When her children’s marriages started dissolving, Queen Elizabeth stuck to the playbook established by her father: If you aren’t a current member of the reigning royal family, you don’t get the HRH. “As she did in so much, she would have been conscious of precedent and of following her father’s example,” wrote Sarah Bradford in her biography of Princess Diana. Once Andrew and Sarah Ferguson divorced, she lost the HRH immediately. Edward and Wallis were deliberately marginalized, both out of straight-up animosity and the need to clear the decks of the old king to shore up the new one. Fergie, too, was such a disreputable figure thanks to the infamous tabloid photos of her “financial advisor” sucking her toes on St. Tropez (after her separation but before her divorce) that the Windsors just simply cut her loose.

But Diana was a slightly different situation. Even once Charles and Diana divorced, Diana would still be the mother of the future king. At the same time, there was no way of knowing what she’d do in the future, what sort of controversial or even simply too-hot-for-royals work, whether commercial or philanthropic, she’d get into.

The specific discussions around Diana’s HRH are fairly murky. Both Bradford and Brown suggest that though Diana didn’t seem to care about keeping her title in initial discussions, she then backtracked, eventually leaking that she’d wanted to keep the HRH but the palace was resisting. The Queen’s press secretary proceeded to refute the claim publicly. It was just one of many messy moments that played out in the press over the course of the long Windsor breakup. Ultimately Diana embarked upon her new life retaining the title Princess of Wales, but without the HRH. Apparently upon her death Buckingham Palace discussed restoring it posthumously, but the Spencers decided it would have been against her wishes. The title was another signal of the standing of Charles’ next spouse. It was also a big deal and an early sign of Camilla’s rehabilitation that when she and Charles finally married, though she would be styled Duchess of Cornwall instead Princess of Wales, Camilla would get the coveted HRH.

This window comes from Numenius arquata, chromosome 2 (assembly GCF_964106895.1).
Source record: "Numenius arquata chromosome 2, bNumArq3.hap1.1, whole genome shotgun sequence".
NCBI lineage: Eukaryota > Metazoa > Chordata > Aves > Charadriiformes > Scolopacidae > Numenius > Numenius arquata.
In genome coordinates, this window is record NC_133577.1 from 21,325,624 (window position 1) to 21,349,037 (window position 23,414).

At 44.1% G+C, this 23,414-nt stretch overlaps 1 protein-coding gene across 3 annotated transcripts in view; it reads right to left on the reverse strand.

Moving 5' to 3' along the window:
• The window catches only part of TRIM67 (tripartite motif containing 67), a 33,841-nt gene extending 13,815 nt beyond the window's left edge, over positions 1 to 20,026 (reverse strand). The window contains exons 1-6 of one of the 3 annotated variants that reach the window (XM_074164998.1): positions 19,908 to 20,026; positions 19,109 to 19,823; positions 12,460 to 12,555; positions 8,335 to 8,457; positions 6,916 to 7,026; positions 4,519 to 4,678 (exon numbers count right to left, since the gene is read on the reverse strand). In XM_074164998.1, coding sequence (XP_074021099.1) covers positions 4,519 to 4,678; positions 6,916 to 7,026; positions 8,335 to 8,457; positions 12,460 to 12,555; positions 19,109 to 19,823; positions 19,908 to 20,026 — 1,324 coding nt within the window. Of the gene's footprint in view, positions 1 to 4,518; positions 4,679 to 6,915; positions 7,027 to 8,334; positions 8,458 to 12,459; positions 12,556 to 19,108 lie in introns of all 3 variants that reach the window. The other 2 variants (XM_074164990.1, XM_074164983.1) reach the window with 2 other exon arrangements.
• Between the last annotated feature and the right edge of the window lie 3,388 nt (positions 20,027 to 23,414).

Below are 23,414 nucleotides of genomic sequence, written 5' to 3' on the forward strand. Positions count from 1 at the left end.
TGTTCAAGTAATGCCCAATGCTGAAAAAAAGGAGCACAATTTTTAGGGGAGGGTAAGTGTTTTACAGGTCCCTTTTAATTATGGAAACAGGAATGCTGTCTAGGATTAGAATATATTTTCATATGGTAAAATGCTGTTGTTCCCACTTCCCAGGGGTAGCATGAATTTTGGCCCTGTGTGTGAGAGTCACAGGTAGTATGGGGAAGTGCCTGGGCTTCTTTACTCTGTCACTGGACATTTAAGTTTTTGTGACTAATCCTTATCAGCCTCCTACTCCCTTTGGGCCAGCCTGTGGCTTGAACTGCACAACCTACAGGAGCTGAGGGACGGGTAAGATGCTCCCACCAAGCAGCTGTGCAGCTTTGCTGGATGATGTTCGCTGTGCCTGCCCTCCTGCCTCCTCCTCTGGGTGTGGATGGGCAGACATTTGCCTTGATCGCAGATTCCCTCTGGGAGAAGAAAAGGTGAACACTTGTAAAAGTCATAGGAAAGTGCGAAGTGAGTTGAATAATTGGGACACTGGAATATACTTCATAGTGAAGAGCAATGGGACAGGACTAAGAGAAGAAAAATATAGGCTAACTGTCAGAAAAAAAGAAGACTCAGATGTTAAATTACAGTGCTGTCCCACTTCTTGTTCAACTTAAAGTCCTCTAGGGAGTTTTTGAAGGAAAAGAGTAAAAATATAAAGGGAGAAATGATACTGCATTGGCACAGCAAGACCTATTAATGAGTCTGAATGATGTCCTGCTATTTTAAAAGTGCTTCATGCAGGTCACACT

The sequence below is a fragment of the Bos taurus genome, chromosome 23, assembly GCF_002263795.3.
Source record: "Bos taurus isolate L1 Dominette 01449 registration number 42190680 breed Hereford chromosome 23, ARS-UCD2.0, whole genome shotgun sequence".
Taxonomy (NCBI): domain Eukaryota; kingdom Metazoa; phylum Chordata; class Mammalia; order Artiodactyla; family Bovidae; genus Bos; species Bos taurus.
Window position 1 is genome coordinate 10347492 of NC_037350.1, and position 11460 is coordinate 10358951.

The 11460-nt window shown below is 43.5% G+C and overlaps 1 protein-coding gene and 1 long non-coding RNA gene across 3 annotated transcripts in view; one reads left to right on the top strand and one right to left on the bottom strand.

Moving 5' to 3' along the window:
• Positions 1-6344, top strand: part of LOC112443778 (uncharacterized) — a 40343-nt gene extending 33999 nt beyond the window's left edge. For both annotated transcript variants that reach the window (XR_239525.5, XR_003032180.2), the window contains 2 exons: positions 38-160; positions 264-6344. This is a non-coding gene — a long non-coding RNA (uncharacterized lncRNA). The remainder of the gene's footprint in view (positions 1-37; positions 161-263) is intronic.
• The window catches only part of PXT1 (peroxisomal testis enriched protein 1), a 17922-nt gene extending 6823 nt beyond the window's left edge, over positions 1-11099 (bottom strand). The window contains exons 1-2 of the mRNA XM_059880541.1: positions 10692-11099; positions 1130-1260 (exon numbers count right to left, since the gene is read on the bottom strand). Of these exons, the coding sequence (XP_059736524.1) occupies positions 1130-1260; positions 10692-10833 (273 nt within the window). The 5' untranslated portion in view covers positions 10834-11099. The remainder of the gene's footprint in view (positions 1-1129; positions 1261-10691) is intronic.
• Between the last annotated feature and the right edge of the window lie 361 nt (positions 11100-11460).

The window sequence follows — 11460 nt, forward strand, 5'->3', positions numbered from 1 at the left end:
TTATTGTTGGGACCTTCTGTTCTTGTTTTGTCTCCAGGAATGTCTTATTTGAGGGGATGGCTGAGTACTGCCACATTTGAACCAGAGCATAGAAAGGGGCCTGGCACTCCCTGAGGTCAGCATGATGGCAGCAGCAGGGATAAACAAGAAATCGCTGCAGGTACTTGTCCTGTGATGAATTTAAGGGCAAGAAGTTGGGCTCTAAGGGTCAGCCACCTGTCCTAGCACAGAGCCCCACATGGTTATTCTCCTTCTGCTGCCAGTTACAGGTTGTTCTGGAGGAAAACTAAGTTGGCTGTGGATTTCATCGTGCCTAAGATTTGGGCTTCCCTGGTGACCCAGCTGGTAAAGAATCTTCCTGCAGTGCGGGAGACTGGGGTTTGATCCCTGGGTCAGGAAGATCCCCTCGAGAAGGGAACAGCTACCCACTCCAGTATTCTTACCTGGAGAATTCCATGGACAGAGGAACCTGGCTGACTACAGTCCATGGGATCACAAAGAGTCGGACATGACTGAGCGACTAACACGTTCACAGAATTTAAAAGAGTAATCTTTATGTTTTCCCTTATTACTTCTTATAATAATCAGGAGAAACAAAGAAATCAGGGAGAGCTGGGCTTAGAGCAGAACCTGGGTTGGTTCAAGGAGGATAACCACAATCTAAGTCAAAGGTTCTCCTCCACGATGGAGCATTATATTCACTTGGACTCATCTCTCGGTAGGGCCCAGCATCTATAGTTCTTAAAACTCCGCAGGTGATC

As it currently stands, Harry and Meghan will retain their HRHs, but they won’t actually be using them—though they probably weren’t given the option, to draw the line between working and non-working royals. Of course, nobody in America really cares whether Harry and Meghan are called HRH, Duke and Duchess of Sussex, or anything else—a prince is a prince, and anybody who marries a prince becomes a princess. But it’s a clear sign that Buckingham Palace wasn’t willing to go for a half in, half out compromise. Harry and Meghan are still members of the family, but they’re no longer members of the Firm.

Meanwhile, guess who still has the coveted letters, despite an abrupt forced retirement from the ranks of senior royals? That’s right: Prince Andrew, who accompanied his mother to church on January 19.